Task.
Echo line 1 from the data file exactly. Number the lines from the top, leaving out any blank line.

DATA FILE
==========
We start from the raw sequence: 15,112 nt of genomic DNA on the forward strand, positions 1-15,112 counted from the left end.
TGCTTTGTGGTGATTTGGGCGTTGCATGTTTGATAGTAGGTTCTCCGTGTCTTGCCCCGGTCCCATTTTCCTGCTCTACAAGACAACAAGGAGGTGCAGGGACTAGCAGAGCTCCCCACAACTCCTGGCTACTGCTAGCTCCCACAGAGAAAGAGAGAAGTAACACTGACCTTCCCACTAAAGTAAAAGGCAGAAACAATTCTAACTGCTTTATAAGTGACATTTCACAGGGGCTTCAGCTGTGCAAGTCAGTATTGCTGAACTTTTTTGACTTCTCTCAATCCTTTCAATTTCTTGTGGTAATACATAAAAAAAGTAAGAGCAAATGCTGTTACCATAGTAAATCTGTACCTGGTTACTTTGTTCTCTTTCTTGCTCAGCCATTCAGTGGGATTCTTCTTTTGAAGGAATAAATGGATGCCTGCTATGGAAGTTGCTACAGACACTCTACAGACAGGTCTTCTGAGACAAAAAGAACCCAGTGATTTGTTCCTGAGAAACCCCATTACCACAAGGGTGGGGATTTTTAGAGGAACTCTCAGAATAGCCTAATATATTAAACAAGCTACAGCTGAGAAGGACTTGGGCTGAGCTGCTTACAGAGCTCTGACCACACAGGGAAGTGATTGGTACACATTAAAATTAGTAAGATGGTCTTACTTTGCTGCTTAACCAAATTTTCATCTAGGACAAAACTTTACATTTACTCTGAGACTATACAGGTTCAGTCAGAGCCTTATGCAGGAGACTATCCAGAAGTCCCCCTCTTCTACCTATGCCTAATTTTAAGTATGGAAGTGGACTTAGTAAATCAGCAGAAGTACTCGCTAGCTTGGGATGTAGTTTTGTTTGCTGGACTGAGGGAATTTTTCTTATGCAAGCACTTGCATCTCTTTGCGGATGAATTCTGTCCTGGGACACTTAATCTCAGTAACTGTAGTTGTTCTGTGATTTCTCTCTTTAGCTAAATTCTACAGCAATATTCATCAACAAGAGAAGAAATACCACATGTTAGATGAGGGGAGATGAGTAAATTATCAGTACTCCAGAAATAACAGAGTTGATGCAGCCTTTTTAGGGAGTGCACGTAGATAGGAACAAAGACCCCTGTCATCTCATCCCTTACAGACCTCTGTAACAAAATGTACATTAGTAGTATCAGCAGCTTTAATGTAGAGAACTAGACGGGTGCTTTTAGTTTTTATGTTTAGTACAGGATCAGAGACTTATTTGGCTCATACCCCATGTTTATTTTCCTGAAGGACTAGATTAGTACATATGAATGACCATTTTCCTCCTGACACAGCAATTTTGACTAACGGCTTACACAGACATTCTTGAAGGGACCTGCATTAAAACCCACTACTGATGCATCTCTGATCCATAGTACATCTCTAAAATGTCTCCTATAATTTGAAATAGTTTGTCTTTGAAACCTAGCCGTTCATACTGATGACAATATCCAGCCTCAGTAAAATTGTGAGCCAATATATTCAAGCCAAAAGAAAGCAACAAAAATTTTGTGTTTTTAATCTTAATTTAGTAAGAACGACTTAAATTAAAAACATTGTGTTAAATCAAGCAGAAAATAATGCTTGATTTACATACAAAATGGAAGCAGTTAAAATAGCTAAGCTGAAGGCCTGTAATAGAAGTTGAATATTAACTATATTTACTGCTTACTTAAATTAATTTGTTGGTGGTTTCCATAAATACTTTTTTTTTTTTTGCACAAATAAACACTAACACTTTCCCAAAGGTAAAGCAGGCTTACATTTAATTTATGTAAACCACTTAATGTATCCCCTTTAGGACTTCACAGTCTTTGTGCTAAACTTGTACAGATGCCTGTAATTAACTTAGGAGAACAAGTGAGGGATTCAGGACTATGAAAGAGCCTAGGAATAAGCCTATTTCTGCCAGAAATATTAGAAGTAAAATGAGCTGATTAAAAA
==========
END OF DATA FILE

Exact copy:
We start from the raw sequence: 15,112 nt of genomic DNA on the forward strand, positions 1-15,112 counted from the left end.